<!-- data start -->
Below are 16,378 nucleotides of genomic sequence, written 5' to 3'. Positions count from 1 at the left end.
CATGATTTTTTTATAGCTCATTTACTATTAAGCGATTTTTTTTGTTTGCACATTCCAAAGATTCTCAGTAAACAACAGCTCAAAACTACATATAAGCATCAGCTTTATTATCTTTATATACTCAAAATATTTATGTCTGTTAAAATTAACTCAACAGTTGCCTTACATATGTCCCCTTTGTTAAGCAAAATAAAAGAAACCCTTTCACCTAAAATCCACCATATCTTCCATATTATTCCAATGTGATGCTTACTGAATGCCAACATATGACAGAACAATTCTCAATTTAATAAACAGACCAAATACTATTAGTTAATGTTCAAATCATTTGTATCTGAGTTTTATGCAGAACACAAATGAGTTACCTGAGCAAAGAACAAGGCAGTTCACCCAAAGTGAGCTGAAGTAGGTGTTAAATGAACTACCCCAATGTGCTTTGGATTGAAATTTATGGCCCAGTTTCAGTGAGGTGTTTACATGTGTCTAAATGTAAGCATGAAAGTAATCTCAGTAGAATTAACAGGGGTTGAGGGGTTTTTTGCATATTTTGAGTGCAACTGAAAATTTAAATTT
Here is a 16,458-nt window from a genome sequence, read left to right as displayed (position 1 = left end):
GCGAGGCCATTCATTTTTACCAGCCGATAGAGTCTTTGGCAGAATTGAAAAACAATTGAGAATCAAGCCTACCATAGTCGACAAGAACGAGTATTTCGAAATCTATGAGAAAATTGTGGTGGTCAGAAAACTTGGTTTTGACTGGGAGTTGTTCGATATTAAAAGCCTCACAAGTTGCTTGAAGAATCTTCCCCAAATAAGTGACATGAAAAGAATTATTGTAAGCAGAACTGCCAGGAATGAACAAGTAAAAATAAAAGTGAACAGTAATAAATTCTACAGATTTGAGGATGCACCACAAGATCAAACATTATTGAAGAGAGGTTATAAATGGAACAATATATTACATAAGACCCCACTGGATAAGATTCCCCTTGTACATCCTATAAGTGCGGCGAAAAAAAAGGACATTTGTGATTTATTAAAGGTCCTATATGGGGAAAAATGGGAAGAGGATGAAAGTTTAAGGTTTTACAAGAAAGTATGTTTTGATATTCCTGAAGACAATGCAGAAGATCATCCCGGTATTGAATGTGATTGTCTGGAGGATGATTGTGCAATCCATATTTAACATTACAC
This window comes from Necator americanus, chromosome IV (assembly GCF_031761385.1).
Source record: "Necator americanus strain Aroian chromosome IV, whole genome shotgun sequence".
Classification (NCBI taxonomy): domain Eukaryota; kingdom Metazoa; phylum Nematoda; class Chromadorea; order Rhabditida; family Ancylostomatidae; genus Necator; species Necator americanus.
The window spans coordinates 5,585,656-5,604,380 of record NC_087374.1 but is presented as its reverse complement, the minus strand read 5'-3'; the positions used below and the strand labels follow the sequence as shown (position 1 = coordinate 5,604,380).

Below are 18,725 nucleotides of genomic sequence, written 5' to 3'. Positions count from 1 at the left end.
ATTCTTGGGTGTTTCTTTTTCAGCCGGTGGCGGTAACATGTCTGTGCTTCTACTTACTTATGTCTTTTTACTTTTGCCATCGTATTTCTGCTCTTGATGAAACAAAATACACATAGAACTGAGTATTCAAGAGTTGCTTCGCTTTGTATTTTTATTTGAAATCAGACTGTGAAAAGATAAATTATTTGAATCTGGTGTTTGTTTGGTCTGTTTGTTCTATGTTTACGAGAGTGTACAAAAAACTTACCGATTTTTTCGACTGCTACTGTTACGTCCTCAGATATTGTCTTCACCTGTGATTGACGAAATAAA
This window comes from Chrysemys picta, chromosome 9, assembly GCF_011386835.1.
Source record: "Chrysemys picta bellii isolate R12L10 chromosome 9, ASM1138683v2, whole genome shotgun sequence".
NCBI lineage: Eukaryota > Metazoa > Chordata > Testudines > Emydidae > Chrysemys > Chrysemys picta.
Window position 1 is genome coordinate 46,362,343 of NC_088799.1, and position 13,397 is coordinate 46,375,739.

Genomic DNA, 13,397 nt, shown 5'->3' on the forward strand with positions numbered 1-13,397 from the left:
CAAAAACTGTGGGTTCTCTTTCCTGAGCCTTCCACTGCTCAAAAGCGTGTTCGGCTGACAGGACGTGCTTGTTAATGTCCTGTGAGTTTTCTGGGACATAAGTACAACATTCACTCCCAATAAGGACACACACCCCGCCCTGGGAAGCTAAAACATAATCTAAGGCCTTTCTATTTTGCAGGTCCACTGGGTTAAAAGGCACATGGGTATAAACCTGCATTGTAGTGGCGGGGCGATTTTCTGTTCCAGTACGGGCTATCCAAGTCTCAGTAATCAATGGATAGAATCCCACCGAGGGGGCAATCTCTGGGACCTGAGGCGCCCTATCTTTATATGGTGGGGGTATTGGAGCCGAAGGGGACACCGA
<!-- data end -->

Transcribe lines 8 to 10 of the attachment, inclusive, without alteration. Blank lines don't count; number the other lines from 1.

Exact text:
The window spans coordinates 5,585,656-5,604,380 of record NC_087374.1 but is presented as its reverse complement, the minus strand read 5'-3'; the positions used below and the strand labels follow the sequence as shown (position 1 = coordinate 5,604,380).

Below are 18,725 nucleotides of genomic sequence, written 5' to 3'. Positions count from 1 at the left end.
ATTCTTGGGTGTTTCTTTTTCAGCCGGTGGCGGTAACATGTCTGTGCTTCTACTTACTTATGTCTTTTTACTTTTGCCATCGTATTTCTGCTCTTGATGAAACAAAATACACATAGAACTGAGTATTCAAGAGTTGCTTCGCTTTGTATTTTTATTTGAAATCAGACTGTGAAAAGATAAATTATTTGAATCTGGTGTTTGTTTGGTCTGTTTGTTCTATGTTTACGAGAGTGTACAAAAAACTTACCGATTTTTTCGACTGCTACTGTTACGTCCTCAGATATTGTCTTCACCTGTGATTGACGAAATAAA